SAN FRANCISCO (AP) — For months, Victoria McAllister searched online to make a vaccination appointment. Unlike other people who can hop into a car, though, she has ruptured discs that could slice her spinal cord if she hits a pothole or her wheelchair bumps floor molding.
So McAllister, 64, was over the moon when her local county health department in Hayward, California, called offering to inoculate her against COVID-19 at home. Two paramedics with Hayward Fire came last month, jabbed her arm with the one-dose Johnson & Johnson vaccine and stuck around to make sure she was alright.
“Absolutely blessed,” she said of how she felt after receiving her vaccination. As soon as they left, she called her doctors and passed along the county phone number with this message: “Call this number and get all your homebound patients to call this number.”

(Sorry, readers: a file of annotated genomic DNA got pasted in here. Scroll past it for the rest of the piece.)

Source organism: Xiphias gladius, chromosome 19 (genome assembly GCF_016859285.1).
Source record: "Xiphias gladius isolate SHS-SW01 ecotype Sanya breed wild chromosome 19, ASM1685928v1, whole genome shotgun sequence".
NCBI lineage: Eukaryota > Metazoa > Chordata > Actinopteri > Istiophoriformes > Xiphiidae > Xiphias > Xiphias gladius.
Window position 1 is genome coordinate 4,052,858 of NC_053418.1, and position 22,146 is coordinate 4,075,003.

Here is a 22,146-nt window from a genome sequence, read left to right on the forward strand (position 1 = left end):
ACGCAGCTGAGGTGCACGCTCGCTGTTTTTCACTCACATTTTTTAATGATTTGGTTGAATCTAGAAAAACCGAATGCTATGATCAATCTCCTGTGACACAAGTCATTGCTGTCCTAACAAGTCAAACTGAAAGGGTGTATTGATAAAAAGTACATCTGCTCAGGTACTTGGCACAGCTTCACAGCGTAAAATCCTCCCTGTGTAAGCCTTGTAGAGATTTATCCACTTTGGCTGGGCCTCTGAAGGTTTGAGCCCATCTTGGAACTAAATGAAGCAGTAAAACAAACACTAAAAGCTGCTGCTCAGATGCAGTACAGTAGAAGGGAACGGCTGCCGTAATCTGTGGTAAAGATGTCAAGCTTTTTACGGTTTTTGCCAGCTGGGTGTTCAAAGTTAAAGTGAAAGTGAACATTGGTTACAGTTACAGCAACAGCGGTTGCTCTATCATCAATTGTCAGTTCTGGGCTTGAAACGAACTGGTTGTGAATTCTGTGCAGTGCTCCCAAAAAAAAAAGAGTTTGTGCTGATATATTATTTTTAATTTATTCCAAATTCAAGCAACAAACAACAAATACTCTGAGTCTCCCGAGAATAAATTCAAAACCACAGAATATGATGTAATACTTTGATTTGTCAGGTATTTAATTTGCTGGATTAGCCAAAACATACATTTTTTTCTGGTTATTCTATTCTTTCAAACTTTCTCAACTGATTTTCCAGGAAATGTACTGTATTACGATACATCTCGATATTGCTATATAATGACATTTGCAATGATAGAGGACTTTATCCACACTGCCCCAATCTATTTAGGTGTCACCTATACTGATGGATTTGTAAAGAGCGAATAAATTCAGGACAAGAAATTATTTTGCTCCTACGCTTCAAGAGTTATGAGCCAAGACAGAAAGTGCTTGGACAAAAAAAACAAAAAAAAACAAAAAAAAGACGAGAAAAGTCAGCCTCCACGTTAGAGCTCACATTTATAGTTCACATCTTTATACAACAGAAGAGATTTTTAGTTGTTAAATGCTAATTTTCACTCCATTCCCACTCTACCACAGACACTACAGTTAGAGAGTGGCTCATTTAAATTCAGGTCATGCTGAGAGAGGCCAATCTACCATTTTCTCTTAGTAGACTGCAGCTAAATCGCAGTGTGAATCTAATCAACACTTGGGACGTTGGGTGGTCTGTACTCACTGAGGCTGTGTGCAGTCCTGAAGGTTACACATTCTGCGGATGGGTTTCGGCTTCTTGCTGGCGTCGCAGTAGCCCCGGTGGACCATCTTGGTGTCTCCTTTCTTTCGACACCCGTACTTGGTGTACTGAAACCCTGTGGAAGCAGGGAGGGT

As interest in mass coronavirus vaccination sites dwindles nationwide, providers are ramping up efforts to find and reach millions of people in the U.S. who cannot leave their homes or who need help with transportation. The process is slow and requires careful planning, but advocates say getting vaccinated is critical for people who are constantly exposed to visiting aides — and that they should have been a focus sooner.
While the effort is happening in many states, experts say California has one of the most robust programs. Last week, state officials announced residents could go online or call a number to request a ride or an at-home vaccination. So far, there have been more than 5,000 requests for help, said state public health spokeswoman Sami Gallegos.